In Georgia, child support is primarily based on the income of both parents, and the ability of each parent to meet the needs of the child or children involved. Georgia’s child support worksheet is the method Georgia courts use to determine the appropriate amount of child support to award the custodial parent in each case. The child support worksheet is a document used to enter the financial information of both parents to calculate the amount of child support according to Georgia’s child support guidelines. Anyone can access and download a copy of Georgia’s child support worksheet. In fact, each party to a divorce in Georgia must submit a proposed child support worksheet for the court to consider.
If you are represented by a Georgia divorce attorney, your attorney will complete and submit a proposed child support worksheet on your behalf. However, if you are representing yourself during your divorce, you must complete and submit this form yourself. If you are completing this form yourself, it is important that you complete it fully and completely. Otherwise, the child support calculation may be inaccurate, and this inaccuracy may be financial detrimental to you. Although instructions are included with the child support worksheet, there may be some aspects of the worksheet that remain confusing. If you need more guidance on how to complete the child support worksheet, please review the instructional articles on our website entitled: How to Complete a Child Support Worksheet.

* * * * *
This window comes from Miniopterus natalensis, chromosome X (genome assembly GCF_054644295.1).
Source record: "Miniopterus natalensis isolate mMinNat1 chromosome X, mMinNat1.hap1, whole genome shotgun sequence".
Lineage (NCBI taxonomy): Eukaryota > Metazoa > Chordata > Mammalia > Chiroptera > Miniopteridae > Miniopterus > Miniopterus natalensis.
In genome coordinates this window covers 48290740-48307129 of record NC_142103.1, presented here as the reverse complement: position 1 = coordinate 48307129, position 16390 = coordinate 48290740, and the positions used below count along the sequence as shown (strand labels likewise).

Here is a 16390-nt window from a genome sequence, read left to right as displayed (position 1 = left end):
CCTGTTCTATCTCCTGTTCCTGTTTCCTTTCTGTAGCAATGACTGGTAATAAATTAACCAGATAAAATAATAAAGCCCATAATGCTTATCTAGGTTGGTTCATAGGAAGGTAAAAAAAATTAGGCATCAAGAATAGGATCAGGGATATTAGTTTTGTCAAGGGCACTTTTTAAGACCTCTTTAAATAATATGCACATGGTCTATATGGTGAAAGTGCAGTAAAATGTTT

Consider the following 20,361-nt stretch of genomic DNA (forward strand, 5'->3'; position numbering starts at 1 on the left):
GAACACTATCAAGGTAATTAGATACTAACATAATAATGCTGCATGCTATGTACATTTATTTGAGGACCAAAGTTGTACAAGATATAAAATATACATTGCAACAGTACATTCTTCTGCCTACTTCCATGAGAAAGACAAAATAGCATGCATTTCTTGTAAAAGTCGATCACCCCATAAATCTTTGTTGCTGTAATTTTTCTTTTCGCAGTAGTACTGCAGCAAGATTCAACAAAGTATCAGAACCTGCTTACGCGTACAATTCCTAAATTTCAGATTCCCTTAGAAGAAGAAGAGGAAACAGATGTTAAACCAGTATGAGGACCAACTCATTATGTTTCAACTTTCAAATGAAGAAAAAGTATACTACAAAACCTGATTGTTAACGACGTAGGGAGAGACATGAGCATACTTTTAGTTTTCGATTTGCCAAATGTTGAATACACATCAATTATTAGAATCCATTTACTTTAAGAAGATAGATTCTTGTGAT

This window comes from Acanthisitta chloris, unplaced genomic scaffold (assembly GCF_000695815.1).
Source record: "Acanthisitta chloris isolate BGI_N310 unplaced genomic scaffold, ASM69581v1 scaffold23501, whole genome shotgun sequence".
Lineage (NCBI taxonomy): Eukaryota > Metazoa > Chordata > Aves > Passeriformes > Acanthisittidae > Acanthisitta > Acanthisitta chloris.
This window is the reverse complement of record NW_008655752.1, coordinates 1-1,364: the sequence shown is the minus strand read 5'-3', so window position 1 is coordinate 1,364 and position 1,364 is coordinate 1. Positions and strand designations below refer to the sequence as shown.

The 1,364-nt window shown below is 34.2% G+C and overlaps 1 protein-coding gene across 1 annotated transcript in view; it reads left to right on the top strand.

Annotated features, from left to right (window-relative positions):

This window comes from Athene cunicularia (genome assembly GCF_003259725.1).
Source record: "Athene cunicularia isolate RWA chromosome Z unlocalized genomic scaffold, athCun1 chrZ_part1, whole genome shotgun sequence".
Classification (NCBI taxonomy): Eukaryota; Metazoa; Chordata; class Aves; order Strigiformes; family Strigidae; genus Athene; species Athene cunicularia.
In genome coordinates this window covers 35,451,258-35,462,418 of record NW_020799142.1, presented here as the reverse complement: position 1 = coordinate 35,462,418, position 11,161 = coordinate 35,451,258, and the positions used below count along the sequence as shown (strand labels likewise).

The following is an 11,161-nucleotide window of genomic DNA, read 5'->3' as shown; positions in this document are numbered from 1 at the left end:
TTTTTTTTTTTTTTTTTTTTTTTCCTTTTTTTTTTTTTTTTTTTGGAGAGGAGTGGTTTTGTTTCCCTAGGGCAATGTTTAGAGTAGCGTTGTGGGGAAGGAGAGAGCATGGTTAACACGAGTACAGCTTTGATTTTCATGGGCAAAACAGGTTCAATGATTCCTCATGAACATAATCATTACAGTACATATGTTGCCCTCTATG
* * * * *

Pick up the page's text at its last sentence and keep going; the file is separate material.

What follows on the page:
Additionally, the Family Law Section of the State Bar of Georgia has launched a Child Support Worksheet Helpline. This helpline is a free service that helps unrepresented individuals prepare child support worksheets. The child support helpline is manned by volunteer divorce attorneys who will work with callers to prepare child support worksheets. Once the worksheet is prepared, the volunteer attorney will email or mail the finished worksheet to the caller. If you are working to complete a child support worksheet in your Georgia divorce or child custody case, and you are not represented by an attorney, you can call the helpline at (404) 526-8609.